How a Soviet MiG-21 downed an Iranian F-4 using this dangerous tactic 45 years ago
Forty-five years ago today on November 28 1973, a Soviet MiG-21 downed an Iranian F-4 Phantom (then one of the most advanced fighter jets in the the world) over Soviet airspace whilst it was traveling at supersonic speed.
The MiG-21SM, piloted by Captain Gennadii N. Eliseev, had been sent out to intercept the Iranian RF-4C, piloted by Major Shokouhnia with US Air Force officer John Saunders as the co-pilot, after Soviet airspace had been breached.
For the pilot, the odds could have been any more against him. The Iranian jet he was trying to catch was traveling comfortably at Mach 1.4 whilst his MiG-21 was straining to catch up. Due to the unreliability of air-to-air missiles at the time, both missiles fired by Eliseev missed and an attempt to make an attack with his cannon failed because the gun jammed.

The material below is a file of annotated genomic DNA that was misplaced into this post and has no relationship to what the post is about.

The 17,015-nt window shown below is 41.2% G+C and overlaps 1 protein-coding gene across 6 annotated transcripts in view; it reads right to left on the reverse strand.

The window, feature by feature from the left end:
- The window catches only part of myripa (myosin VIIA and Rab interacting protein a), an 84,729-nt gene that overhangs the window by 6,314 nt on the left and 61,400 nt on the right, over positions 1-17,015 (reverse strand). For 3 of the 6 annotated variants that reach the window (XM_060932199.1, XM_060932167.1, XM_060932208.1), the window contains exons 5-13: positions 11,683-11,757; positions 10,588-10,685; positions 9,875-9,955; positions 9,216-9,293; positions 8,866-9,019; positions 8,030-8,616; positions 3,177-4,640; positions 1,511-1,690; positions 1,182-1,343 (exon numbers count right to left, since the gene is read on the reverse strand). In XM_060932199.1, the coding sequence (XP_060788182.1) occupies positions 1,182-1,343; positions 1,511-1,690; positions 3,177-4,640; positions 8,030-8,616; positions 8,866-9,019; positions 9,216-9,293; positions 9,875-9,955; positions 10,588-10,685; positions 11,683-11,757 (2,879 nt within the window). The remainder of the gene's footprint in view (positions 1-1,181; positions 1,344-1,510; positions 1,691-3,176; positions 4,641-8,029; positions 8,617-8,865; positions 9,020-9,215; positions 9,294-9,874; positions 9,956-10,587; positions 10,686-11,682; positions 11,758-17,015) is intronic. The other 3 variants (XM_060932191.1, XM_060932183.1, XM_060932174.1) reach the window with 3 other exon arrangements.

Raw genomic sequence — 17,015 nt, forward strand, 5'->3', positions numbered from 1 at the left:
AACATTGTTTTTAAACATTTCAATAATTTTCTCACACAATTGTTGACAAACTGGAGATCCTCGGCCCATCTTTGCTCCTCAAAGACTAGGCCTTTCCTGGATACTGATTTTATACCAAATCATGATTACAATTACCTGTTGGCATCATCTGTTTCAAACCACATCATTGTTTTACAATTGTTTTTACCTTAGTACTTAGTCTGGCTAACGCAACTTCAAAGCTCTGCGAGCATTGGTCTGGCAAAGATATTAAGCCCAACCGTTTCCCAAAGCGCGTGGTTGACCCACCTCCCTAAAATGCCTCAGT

In the end, Eliseev accelerated to top speed and rammed the Iranian F-4; it cost him his life and he was posthumously awarded Hero of the Soviet Union for his deed.
The Iranian and American pilot on the other hand survived the clash, were captured by Soviet forces and then released after 16 days.
In the 1960s and 1970s, the Imperial Iranian Air Force and US Central Intelligence Agency engaged in a joint operation to map-out, by means of aerial reconnaissance, Soviet military sites opposite Iran’s northeastern border. The operation was known as Project Dark Gene.
Using US-built aircraft designed to fly at high altitude and at very fast speed (such as the F-4 Phantom), Iranian aircraft were generally able to survey Soviet territory with relative impunity, quickly entering hostile airspace, gathering data and then exiting before air defenses could effectively respond.